Alabama’s Small Cities Stormwater Permit Pits Enviros Against Developers
MONTGOMERY, Alabama, March 24, 2011 (ENS) – Three Alabama river conservation groups have filed a motion to intervene in a permit appeal filed by a business organization against the Alabama Department of Environmental Management, ADEM, to help defend the agency’s stormwater program for small cities.
Stormwater runoff is acknowledged to be one of the most serious causes of water pollution in Alabama.
Represented by the Southern Environmental Law Center, the intervenors say the lawsuit by the Business Alliance for Responsible Development, BARD, is a delaying tactic aimed at keeping local and state stormwater controls weak and ineffective.
The Alabama Rivers Alliance, Black Warrior Riverkeeper and the Cahaba River Society take the position that without adequate programs to control polluted runoff from development and urban uses, downstream communities and businesses will continue to shoulder the high costs to clean drinking water and repair flood damages.
Eva Dillard, staff attorney for Black Warrior Riverkeeper, said “Traditionally, our organization has been on the opposite side of ADEM, as we consistently challenge them to do a better job of protecting Alabama’s waters. We’re taking ADEM’s side in this appeal because we don’t want to see the permit weakened even further, which is BARD’s main objective.”
Storm drain to Town Creek in Jasper, Alabama, population 15,000. (Photo by Black Warrior Clean Water Partnership)
“Every delay in halting polluted runoff means more degradation of our water and higher long-term clean-up costs for the public,” said Gil Rogers, head of the Clean Water Program for the Southern Environmental Law Center, which filed the motion earlier this week with the Alabama Environmental Management Commission.
The proposed permit will govern the local stormwater programs of some 60 smaller cities and counties for the next five to seven years.
Just as important, Rogers said, ADEM has indicated this permit will be the basis for other stormwater permits that will be written for larger cities and counties, as well as for the Alabama Department of Transportation.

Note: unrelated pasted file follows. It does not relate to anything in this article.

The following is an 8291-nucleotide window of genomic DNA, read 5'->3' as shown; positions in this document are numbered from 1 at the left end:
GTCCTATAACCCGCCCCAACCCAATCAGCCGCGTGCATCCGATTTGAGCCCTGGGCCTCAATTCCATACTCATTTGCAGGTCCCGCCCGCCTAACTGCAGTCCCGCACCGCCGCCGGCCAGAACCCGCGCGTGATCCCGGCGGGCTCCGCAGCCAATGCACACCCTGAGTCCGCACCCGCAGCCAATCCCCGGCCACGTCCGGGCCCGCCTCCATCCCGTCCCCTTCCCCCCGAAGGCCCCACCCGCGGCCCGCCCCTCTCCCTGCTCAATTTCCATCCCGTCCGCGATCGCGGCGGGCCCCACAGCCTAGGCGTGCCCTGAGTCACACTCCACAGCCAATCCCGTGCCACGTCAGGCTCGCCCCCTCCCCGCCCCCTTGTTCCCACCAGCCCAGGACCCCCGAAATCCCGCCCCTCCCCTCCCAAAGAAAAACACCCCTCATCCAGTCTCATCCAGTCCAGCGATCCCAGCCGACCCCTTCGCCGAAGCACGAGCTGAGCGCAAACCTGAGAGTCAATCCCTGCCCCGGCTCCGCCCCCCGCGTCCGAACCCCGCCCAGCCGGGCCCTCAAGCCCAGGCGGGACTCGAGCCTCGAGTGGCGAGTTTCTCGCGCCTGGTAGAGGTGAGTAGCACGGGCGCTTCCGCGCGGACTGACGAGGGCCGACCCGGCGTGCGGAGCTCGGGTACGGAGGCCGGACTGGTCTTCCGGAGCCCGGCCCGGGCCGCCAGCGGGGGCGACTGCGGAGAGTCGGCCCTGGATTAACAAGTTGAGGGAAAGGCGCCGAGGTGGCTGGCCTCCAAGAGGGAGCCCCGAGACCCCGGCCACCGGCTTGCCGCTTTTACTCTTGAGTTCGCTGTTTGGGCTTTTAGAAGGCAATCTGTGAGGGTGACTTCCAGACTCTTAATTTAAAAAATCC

Under the federal Clean Water Act, ADEM is required to set up a permitting program for small cities to control their polluted stormwater runoff.
In August 2010, the U.S. Environmental Protection Agency rejected state agency’s first version of the program because it did not meet basic requirements of the law.
It was the first time the EPA had ever taken such a step with any state. ADEM then made some improvements and issued a final permit on February 1.
“Many responsible developers in Alabama are already achieving the standards called for in ADEM’s permit,” said Beth Stewart, executive director of the Cahaba River Society.
“Better stormwater practices that safeguard drinking water and help prevent flooding are proven to save money and make money for developers and communities,” she said. “In these tough economic times, green projects with lower stormwater costs give developers and communities a competitive advantage, but lax stormwater controls undercut innovative developers and transfer costs to local governments and downstream neighbors.”
The Business Alliance for Responsible Development calls itself “a coalition of environmentally-minded businesses.” On its website, BARD says, “We have also come together to expose the many ways in which the pronouncements of some pseudo-environmentalists can actually lead, in some cases, to a higher net carbon footprint and more dire environmental consequences in the medium to long term.”
BARD accuses the Cahaba River Society of supporting low-growth or no-growth policies that hinder economic development in the region.
The intervor groups say BARD’s challenge of the state’s stormwater permit is one more salvo in its continued resistance to improving development practices that protect water quality.
For years, they said in a statement announcing the legal action, BARD has “incited local governments to fight against standards that better manage development.”
On its website, BARD calls the Alabama Storm Water Management Authority “a runaway bureaucracy with a bloated budget” that has “attempted to illegally raise the fees it charges taxpayers by a remarkable 140 percent, while failing to hold so much as a single public hearing on the issue, as required by law.”
The storm water authority rescinded the 2005 fee increase after BARD filed a lawsuit, in which the business group prevailed.
But the river conservation groups say BARD’s “misguided advice” that local governments are doing too much to stop stormwater pollution has already made some cities and counties vulnerable to EPA audits and enforcement oversight.
In 2009 and 2010 the EPA found that the stormwater programs of cities and counties in the Birmingham-Hoover metropolitan area did not meet basic requirements of the Clean Water Act.
“Enforceable permits are absolutely essential to stopping the devastating impacts of uncontrolled stormwater across Alabama,” said Mitch Reid, program director of the Alabama Rivers Alliance. “Protecting our rivers is a shared responsibility of government at every level and this permit provides a level playing field so that no community is disadvantaged for doing the right thing for our environment.”
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